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Real Talk benefits students, facilitators and community



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May 07, 2014 - By Katie Winkler

Review Staff Writer

After spending seven hours in school, students may tackle a part-time job and athletics on top of homework and studying.

What their parents and peers might not realize is what additional struggles they are facing. Last Tuesday and Thursday, high school students were given the chance to participate in Real Talk, held at the Cerc Building.

Michelle Novak, counselor at LOHS, explains that Real Talk is an event that happens twice a year (fall and spring) that "gives the kids an opportunity to talk where the adults listen. "We have twenty adult volunteers come and they just listen and talk about real topics like drugs, alcohol, social pressure, depression, suicide, and how they feel about themselves and their family," Novak said.

Novak and John Miles, teacher at LOHS, helped kick start Real Talk because they were beginning to "recognize the need for students to come together and socialize and emotionalize together," Miles said. "Too often in school, with good reason, we have to be focused on academics and they don't really have much of an outlet to talk about things elsewhere in their life that impact them greatly."

Real Talk began with games and activities, such as "Cross the Line." During this time, an adult called out issues that students may be dealing with, and students that it applied to took a step forward. The purpose is making students aware that others are dealing with the same problems. The morning session continued through till the afternoon, where they broke up into groups to discuss topics more in-depth.

This year was Michelle Kumfelmen seventh year as a facilitator at Real Talk. She was one of many that guided these small-group discussions.

"I had 14 kids [in my group] and they were all amazing. All were very diverse and had similar problems and were able to reflect with each other and share their experiences in their life and realize they're not alone," Kumfelmen said. "It may not affect everyone and everyone may not leave here and make total changes but there are a lot of kids that do and it does affect their life. It lets them know that there is hope at the end."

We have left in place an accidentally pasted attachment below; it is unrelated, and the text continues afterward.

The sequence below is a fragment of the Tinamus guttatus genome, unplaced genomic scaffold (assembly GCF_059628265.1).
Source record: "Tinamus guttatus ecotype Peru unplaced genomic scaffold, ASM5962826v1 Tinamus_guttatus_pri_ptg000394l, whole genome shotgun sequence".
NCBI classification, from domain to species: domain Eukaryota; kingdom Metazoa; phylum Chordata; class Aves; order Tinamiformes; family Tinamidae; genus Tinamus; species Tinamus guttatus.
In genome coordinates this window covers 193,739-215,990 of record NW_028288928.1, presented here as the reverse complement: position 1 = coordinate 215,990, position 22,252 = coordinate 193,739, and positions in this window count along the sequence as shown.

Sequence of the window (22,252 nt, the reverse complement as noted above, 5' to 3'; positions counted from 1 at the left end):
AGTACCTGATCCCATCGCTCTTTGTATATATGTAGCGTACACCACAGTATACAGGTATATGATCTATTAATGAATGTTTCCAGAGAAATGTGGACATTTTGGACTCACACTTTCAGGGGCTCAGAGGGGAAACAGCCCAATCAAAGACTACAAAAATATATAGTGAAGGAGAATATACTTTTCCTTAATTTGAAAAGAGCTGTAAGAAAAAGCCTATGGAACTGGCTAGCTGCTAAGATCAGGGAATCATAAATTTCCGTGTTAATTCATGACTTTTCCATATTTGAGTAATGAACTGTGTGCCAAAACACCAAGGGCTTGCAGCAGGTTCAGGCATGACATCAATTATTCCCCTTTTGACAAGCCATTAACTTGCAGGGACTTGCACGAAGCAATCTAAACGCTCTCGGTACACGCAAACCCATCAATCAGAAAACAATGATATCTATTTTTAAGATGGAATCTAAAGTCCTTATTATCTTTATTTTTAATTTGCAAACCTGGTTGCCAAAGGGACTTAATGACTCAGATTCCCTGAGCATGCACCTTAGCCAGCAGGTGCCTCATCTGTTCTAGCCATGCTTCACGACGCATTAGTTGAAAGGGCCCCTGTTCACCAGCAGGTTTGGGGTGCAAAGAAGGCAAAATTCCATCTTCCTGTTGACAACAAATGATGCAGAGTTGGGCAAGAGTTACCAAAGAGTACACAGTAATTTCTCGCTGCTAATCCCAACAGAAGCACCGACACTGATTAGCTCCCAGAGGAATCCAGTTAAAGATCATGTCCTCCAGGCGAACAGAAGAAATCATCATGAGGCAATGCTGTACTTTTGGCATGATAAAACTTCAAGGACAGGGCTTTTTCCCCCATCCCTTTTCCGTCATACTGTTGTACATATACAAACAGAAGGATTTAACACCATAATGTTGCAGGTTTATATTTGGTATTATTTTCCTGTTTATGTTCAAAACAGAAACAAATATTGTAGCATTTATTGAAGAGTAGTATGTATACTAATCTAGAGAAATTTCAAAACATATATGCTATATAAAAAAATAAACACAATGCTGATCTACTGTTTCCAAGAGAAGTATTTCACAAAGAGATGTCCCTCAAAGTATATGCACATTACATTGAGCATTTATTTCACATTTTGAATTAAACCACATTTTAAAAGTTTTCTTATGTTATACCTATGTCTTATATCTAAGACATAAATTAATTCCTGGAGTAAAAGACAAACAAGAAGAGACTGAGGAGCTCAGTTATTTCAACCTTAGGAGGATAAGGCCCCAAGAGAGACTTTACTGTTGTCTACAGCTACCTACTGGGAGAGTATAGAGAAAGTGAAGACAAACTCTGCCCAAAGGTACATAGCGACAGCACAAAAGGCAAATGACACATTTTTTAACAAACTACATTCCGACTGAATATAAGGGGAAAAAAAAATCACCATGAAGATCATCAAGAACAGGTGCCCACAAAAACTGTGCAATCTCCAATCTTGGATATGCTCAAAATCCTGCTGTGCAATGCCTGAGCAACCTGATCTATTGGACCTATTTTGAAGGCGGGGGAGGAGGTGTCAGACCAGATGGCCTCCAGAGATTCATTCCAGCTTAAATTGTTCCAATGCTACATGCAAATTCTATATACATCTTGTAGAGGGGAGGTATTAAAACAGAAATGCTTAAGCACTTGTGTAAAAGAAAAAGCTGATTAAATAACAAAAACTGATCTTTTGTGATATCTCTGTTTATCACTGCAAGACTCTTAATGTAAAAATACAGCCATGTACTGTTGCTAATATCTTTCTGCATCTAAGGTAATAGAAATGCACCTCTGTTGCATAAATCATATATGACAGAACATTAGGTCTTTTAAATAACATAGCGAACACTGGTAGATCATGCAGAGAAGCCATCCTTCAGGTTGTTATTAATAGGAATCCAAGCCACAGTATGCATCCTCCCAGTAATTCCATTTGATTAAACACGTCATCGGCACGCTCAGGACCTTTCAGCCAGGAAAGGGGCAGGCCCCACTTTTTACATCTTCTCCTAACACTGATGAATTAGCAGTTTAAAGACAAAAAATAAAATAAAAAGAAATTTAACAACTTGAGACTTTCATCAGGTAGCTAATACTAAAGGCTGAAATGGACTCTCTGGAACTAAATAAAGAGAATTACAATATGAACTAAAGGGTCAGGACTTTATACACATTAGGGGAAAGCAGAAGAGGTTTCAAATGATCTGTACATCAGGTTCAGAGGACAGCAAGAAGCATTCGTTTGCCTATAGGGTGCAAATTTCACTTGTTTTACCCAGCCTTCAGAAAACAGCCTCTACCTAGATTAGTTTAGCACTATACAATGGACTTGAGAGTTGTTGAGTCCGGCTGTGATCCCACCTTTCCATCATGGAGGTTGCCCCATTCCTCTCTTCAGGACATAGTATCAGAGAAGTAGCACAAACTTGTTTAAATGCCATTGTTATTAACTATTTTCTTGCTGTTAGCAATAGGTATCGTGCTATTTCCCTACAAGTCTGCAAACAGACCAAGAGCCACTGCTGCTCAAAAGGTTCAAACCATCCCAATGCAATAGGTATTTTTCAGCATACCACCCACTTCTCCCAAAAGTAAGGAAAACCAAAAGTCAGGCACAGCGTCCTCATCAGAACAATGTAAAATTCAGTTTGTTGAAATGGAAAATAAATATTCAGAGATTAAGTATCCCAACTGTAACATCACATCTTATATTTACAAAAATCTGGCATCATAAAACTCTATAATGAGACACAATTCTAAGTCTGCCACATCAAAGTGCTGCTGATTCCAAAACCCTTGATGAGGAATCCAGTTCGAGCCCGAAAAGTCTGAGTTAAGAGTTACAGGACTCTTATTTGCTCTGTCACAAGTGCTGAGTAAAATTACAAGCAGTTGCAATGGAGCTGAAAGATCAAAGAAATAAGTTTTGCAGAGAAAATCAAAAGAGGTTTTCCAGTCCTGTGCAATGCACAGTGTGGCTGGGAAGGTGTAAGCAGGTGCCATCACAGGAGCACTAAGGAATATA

During these secluded discussions, they not only focused on negative issues, but also positive things, such as their own personal accomplishments. Among the students that participated in Real Talk was, senior Charles Highlen, who has participated the last few years, keeps coming back because he finds this event beneficial.

"Everyone goes back to the school and watches what they say because they now know that everyone has struggles throughout their life," Highlen said.

Novak hopes that students "realize they are not alone, that there are others just like them. They are very different on the outside, but very much the same on the inside." With the help of volunteers, leadership development workshop students and other teachers, Novak and Miles were able to make Real Talk an eye-opening experience for the 300 students that participated both days.

"I hope they get a greater sense of tolerance and acceptance and through that they can help influence others at being role models and leading by example," Miles said. "Ultimately, it benefits our entire community in a positive way."

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